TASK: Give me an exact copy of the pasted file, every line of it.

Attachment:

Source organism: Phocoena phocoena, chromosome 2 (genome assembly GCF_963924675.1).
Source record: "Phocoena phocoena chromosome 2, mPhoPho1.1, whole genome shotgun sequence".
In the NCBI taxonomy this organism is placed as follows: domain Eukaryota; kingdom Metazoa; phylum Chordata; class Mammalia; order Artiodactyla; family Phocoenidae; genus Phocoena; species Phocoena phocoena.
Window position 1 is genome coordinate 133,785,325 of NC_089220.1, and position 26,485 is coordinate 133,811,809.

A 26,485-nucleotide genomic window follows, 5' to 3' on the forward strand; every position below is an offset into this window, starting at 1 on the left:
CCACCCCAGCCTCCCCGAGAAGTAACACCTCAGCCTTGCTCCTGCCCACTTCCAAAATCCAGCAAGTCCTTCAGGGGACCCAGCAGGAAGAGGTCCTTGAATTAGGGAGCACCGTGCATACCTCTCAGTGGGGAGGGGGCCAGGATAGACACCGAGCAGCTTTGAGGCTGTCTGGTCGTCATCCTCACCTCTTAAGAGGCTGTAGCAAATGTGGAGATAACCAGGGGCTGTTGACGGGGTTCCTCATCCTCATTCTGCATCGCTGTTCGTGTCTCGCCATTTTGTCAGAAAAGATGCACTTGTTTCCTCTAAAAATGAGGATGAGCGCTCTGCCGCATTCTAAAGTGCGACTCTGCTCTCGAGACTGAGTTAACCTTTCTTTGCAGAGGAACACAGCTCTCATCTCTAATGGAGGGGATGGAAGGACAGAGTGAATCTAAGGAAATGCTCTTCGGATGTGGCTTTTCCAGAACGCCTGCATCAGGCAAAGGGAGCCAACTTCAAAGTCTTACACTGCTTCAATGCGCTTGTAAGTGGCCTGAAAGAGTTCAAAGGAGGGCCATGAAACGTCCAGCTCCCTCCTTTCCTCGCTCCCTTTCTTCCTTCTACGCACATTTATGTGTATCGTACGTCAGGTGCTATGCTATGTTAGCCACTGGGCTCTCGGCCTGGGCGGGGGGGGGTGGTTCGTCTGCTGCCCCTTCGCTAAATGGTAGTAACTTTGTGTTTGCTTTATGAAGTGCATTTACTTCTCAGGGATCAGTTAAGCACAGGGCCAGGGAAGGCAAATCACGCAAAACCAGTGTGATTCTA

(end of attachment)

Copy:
Source organism: Phocoena phocoena, chromosome 2 (genome assembly GCF_963924675.1).
Source record: "Phocoena phocoena chromosome 2, mPhoPho1.1, whole genome shotgun sequence".
In the NCBI taxonomy this organism is placed as follows: domain Eukaryota; kingdom Metazoa; phylum Chordata; class Mammalia; order Artiodactyla; family Phocoenidae; genus Phocoena; species Phocoena phocoena.
Window position 1 is genome coordinate 133,785,325 of NC_089220.1, and position 26,485 is coordinate 133,811,809.

A 26,485-nucleotide genomic window follows, 5' to 3' on the forward strand; every position below is an offset into this window, starting at 1 on the left:
CCACCCCAGCCTCCCCGAGAAGTAACACCTCAGCCTTGCTCCTGCCCACTTCCAAAATCCAGCAAGTCCTTCAGGGGACCCAGCAGGAAGAGGTCCTTGAATTAGGGAGCACCGTGCATACCTCTCAGTGGGGAGGGGGCCAGGATAGACACCGAGCAGCTTTGAGGCTGTCTGGTCGTCATCCTCACCTCTTAAGAGGCTGTAGCAAATGTGGAGATAACCAGGGGCTGTTGACGGGGTTCCTCATCCTCATTCTGCATCGCTGTTCGTGTCTCGCCATTTTGTCAGAAAAGATGCACTTGTTTCCTCTAAAAATGAGGATGAGCGCTCTGCCGCATTCTAAAGTGCGACTCTGCTCTCGAGACTGAGTTAACCTTTCTTTGCAGAGGAACACAGCTCTCATCTCTAATGGAGGGGATGGAAGGACAGAGTGAATCTAAGGAAATGCTCTTCGGATGTGGCTTTTCCAGAACGCCTGCATCAGGCAAAGGGAGCCAACTTCAAAGTCTTACACTGCTTCAATGCGCTTGTAAGTGGCCTGAAAGAGTTCAAAGGAGGGCCATGAAACGTCCAGCTCCCTCCTTTCCTCGCTCCCTTTCTTCCTTCTACGCACATTTATGTGTATCGTACGTCAGGTGCTATGCTATGTTAGCCACTGGGCTCTCGGCCTGGGCGGGGGGGGGTGGTTCGTCTGCTGCCCCTTCGCTAAATGGTAGTAACTTTGTGTTTGCTTTATGAAGTGCATTTACTTCTCAGGGATCAGTTAAGCACAGGGCCAGGGAAGGCAAATCACGCAAAACCAGTGTGATTCTA